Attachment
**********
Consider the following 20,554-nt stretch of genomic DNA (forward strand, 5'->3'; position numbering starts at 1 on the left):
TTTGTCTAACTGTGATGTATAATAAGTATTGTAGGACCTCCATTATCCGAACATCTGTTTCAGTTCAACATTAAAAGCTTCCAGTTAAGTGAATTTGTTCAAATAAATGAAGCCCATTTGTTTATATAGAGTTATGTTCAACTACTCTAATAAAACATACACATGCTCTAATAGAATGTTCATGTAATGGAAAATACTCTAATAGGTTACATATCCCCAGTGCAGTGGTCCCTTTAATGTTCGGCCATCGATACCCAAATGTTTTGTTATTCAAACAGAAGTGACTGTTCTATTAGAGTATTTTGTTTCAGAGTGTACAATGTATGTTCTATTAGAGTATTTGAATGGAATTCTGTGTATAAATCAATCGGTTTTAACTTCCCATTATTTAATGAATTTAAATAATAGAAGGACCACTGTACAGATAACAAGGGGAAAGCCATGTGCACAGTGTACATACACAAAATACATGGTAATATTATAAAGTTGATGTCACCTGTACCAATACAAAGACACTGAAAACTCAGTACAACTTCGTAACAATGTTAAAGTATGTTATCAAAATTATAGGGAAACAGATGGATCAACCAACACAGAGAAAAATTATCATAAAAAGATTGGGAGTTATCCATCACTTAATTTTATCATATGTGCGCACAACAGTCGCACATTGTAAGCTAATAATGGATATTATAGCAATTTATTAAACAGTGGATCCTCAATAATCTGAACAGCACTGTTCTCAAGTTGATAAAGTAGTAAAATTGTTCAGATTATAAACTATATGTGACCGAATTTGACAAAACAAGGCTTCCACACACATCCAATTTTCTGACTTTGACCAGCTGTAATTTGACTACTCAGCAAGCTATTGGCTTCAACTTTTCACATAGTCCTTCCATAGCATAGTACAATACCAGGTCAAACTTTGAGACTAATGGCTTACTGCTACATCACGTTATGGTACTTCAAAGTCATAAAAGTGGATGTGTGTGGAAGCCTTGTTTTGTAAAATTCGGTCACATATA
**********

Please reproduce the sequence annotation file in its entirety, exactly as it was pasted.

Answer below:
Consider the following 20,554-nt stretch of genomic DNA (forward strand, 5'->3'; position numbering starts at 1 on the left):
TTTGTCTAACTGTGATGTATAATAAGTATTGTAGGACCTCCATTATCCGAACATCTGTTTCAGTTCAACATTAAAAGCTTCCAGTTAAGTGAATTTGTTCAAATAAATGAAGCCCATTTGTTTATATAGAGTTATGTTCAACTACTCTAATAAAACATACACATGCTCTAATAGAATGTTCATGTAATGGAAAATACTCTAATAGGTTACATATCCCCAGTGCAGTGGTCCCTTTAATGTTCGGCCATCGATACCCAAATGTTTTGTTATTCAAACAGAAGTGACTGTTCTATTAGAGTATTTTGTTTCAGAGTGTACAATGTATGTTCTATTAGAGTATTTGAATGGAATTCTGTGTATAAATCAATCGGTTTTAACTTCCCATTATTTAATGAATTTAAATAATAGAAGGACCACTGTACAGATAACAAGGGGAAAGCCATGTGCACAGTGTACATACACAAAATACATGGTAATATTATAAAGTTGATGTCACCTGTACCAATACAAAGACACTGAAAACTCAGTACAACTTCGTAACAATGTTAAAGTATGTTATCAAAATTATAGGGAAACAGATGGATCAACCAACACAGAGAAAAATTATCATAAAAAGATTGGGAGTTATCCATCACTTAATTTTATCATATGTGCGCACAACAGTCGCACATTGTAAGCTAATAATGGATATTATAGCAATTTATTAAACAGTGGATCCTCAATAATCTGAACAGCACTGTTCTCAAGTTGATAAAGTAGTAAAATTGTTCAGATTATAAACTATATGTGACCGAATTTGACAAAACAAGGCTTCCACACACATCCAATTTTCTGACTTTGACCAGCTGTAATTTGACTACTCAGCAAGCTATTGGCTTCAACTTTTCACATAGTCCTTCCATAGCATAGTACAATACCAGGTCAAACTTTGAGACTAATGGCTTACTGCTACATCACGTTATGGTACTTCAAAGTCATAAAAGTGGATGTGTGTGGAAGCCTTGTTTTGTAAAATTCGGTCACATATA